The Sainsonic AP510 APRS tracker can work well

As long as you recognise that the stock antenna is truly dire. And you’re prepared to fiddle a lot to get the AP510 and software going. This is not something that works out of the box. As supplied from Ebay in April 2016 the firmware of this didn’t match the software, in fact the firmware was too old. Cue much frustration and turning off and on to try and get it to talk. No dice.

Sainsonic AP510 description

Do what this guy says he has a treasure trove of the files in the links to the youtube post. It worked for me. I had to flash the firmware before my box would talk to the Sainsonic config software, and without doing that this device is no use at all.

Now if you can get an integrated GPS, APRS tracker, 2m rig for £78 it’s a great deal, if you can’t configure it it’s a rotten deal. But it worked for me in the end. There’s much to like, it’s small, it has its own battery, the price is right etc. There are things not to like – the male SMA on the board. SMAs are fragile, that pin is gonna break after about 500 cycles, which is why it’s nice to have the plug on the cable or the rubber duck aerial so you get to change that rather than the rig. Oh and the USB connector is a 3.3V RS232 connector, not a USB connector, though it can use a mini USB connector to a normal USB outlet to charge.

Sainsmart AP510
Sainsmart AP510

So I configured it and fired it up and it sort of works, well, out to about 200m for a J-pole vertical in my loft. Now I admit a J-pole with its somewhat live coax even after a CM coax choke doesn’t belong in the cluttered environment of the loft and I’ll change it for a Diamond X-30 or the like outside at some point, but I have a receive igate on it and it serves other mobile APRS stations okay enough, and serves me up to about 500m in the town with a Kenwood THD7. Continue reading “The Sainsonic AP510 APRS tracker can work well”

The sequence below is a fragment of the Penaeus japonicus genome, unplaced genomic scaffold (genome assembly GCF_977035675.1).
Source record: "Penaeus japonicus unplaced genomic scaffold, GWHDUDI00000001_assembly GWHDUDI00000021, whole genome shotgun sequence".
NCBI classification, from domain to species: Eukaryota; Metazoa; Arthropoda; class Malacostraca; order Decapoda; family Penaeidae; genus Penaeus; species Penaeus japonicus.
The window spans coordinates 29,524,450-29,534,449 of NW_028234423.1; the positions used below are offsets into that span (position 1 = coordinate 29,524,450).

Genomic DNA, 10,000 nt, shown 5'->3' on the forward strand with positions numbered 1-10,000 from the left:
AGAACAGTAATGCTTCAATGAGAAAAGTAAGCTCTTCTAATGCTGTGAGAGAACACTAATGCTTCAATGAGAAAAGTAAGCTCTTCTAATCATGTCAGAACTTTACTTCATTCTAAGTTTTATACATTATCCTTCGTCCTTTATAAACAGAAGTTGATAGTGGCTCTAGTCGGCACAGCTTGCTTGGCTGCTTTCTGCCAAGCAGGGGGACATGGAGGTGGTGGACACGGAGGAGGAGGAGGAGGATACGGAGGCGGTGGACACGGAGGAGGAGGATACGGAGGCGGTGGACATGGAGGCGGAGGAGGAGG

GPS serial receiver for Kenwood TH-D7

press the pos button while GPS data is running at it will show you the locator,and lat/long, the degree and decimal points flash on reception. With an unlocked GPS it is lat/long of 0
press the pos button while GPS data is running at it will show you the locator,and lat/long, the degree and decimal points flash on reception. With an unlocked GPS it is lat/long of 0

This project is to make something that used to be common – a GPS receiver with serial data output. Modern APRS handhelds like the THD72 have GPS on board, but my Kenwood TH-D7 is from the turn of the century and doesn’t have onboard GPS. I used to pipe the output of a handheld GPS into the serial port. That worked fine, but in the field it’s a drag to use a handheld GPS tethered to a rig. Every time you want to put something down or set the rucksack down you end up with a knitting session on the cables. This is why they invented Bluetooth, and one option I considered was running a little Bluetooth receiver to a Copilot BT GPS. Trouble with the Copilot is how do you recharge it in the field, and I need to pick off power from somewhere to run the Bluetooth receiver. So I still get cables to the rig and another battery to manage 🙁

Most handheld GPS receivers like my Garmin Vista HCx have moved on to USB serial interfaces now, whereas the 1990s vintage Kenwood TH-D7e uses 4800-n-8-1 RS232, which is what GPS units chucked out in those days. Early THD7s had a problem reading the serial stream since NMEA 0183.3 superseded 0183.2 for the reasons described in the Potator article. I assumed my unit was one of these, so I constructed the Potator, but while the rig worked through it, it also worked without it, so I was lucky and dispensed with that 🙂